Mortenson Construction achieves 1 million injury-free work hours
| May 24, 2011 |
Mortenson Construction has completed 1 million work hours without a job-related illness or injury, the company announced on May 24. The company credits the achievement to its Zero Injury safety program efforts designed to eliminate worker injury across all its project sites and locations. In total, more than 2,100 Mortenson team members working on 158 projects across North America have been injury-free.
According the U.S. Department of Labor’s Bureau of Labor Statistics, in 2009 — the last full year reported — there were about 288,000 non-fatal construction-related injuries in the U.S. or 4.3 recordable incidents per 100 full-time workers. A recordable incident is a work-related illness and any injury which results in loss of consciousness, restriction of work or motion, transfer to another job, or requires medical treatment beyond first aid.
Mortenson began its Zero Injury safety program in 1995 and was one of the first construction companies in the U.S. to implement such efforts. The company educates its workforce on the nine principles of its Zero Injury program.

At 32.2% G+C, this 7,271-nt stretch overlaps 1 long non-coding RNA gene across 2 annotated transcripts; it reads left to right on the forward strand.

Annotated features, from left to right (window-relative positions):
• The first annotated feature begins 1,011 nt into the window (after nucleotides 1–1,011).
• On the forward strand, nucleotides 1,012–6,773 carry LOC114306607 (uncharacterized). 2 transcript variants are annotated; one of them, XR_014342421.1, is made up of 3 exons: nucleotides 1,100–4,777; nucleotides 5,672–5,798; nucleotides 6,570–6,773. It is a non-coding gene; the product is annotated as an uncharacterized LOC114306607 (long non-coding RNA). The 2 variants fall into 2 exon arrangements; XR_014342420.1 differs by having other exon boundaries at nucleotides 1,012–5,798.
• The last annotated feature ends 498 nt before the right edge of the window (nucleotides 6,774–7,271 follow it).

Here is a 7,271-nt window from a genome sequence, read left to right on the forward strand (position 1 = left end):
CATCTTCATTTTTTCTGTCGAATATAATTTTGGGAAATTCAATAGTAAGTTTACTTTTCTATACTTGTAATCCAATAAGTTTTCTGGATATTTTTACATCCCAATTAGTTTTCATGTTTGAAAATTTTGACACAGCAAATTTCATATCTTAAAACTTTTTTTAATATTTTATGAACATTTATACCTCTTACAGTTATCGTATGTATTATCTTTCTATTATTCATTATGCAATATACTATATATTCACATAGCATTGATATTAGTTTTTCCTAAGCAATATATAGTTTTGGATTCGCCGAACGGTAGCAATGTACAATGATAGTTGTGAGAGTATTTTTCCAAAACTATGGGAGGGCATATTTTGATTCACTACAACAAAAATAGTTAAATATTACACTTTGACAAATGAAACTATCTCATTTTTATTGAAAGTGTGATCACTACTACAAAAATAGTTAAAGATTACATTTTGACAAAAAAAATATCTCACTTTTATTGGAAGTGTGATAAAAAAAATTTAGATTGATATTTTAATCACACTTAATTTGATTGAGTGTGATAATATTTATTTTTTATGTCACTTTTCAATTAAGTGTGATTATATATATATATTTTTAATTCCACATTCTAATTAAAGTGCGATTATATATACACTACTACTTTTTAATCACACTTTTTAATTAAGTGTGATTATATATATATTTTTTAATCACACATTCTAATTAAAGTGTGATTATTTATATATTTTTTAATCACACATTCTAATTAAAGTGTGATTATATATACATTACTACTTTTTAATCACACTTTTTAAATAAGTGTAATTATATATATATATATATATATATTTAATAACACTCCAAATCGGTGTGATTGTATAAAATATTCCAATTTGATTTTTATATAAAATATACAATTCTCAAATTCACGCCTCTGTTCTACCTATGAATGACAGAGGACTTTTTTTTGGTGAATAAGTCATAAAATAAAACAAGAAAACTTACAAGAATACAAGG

These principles are pre-task planning; orientation and training; substance testing; incident investigation; reward and recognition; management commitment; staffing for safety; subcontractor management; and worker involvement. As a result, Mortenson’s recordable incident rate continues to decline and is among the lowest in the construction industry.
“This kind of safety record is an extremely rare occurrence. There have been only 20 other known occasions in the past 20 years where this has happened in the construction industry,” said Emmitt J. Nelson, safety committee chairman, National Academy of Construction.
“It is our obligation and responsibility to ensure the safety of all our workers and subcontractors,” said Gary Peak, director of Environment, Health & Safety at Mortenson. “At the end of each day, we want every worker to return home in good health. Our goal is zero injuries.”